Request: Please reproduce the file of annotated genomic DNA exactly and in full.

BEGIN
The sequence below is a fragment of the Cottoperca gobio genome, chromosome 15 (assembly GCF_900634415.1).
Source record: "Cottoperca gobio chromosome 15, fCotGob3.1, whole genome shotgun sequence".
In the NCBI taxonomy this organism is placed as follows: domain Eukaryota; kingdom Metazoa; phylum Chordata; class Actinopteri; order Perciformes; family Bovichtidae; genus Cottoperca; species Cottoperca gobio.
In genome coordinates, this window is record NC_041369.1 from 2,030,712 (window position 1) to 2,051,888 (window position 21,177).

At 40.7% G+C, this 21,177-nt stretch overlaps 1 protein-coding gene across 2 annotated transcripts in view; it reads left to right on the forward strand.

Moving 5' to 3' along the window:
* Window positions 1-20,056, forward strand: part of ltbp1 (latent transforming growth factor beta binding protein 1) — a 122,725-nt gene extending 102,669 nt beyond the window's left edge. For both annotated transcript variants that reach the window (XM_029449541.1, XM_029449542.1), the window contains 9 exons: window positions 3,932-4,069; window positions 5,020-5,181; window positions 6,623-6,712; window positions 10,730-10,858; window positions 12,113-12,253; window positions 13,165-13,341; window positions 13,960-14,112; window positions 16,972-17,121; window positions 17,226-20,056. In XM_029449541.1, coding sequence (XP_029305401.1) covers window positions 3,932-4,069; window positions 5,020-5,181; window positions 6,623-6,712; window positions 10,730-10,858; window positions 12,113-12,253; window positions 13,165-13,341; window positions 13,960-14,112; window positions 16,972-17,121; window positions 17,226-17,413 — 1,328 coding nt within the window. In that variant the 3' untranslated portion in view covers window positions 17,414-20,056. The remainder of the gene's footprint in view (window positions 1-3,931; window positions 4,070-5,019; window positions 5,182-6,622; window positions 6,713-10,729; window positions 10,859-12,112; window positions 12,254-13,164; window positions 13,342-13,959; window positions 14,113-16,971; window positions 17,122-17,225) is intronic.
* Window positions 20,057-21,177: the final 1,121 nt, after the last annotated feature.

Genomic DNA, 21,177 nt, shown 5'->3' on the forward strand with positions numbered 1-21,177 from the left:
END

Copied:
The sequence below is a fragment of the Cottoperca gobio genome, chromosome 15 (assembly GCF_900634415.1).
Source record: "Cottoperca gobio chromosome 15, fCotGob3.1, whole genome shotgun sequence".
In the NCBI taxonomy this organism is placed as follows: domain Eukaryota; kingdom Metazoa; phylum Chordata; class Actinopteri; order Perciformes; family Bovichtidae; genus Cottoperca; species Cottoperca gobio.
In genome coordinates, this window is record NC_041369.1 from 2,030,712 (window position 1) to 2,051,888 (window position 21,177).

At 40.7% G+C, this 21,177-nt stretch overlaps 1 protein-coding gene across 2 annotated transcripts in view; it reads left to right on the forward strand.

Moving 5' to 3' along the window:
* Window positions 1-20,056, forward strand: part of ltbp1 (latent transforming growth factor beta binding protein 1) — a 122,725-nt gene extending 102,669 nt beyond the window's left edge. For both annotated transcript variants that reach the window (XM_029449541.1, XM_029449542.1), the window contains 9 exons: window positions 3,932-4,069; window positions 5,020-5,181; window positions 6,623-6,712; window positions 10,730-10,858; window positions 12,113-12,253; window positions 13,165-13,341; window positions 13,960-14,112; window positions 16,972-17,121; window positions 17,226-20,056. In XM_029449541.1, coding sequence (XP_029305401.1) covers window positions 3,932-4,069; window positions 5,020-5,181; window positions 6,623-6,712; window positions 10,730-10,858; window positions 12,113-12,253; window positions 13,165-13,341; window positions 13,960-14,112; window positions 16,972-17,121; window positions 17,226-17,413 — 1,328 coding nt within the window. In that variant the 3' untranslated portion in view covers window positions 17,414-20,056. The remainder of the gene's footprint in view (window positions 1-3,931; window positions 4,070-5,019; window positions 5,182-6,622; window positions 6,713-10,729; window positions 10,859-12,112; window positions 12,254-13,164; window positions 13,342-13,959; window positions 14,113-16,971; window positions 17,122-17,225) is intronic.
* Window positions 20,057-21,177: the final 1,121 nt, after the last annotated feature.

Genomic DNA, 21,177 nt, shown 5'->3' on the forward strand with positions numbered 1-21,177 from the left: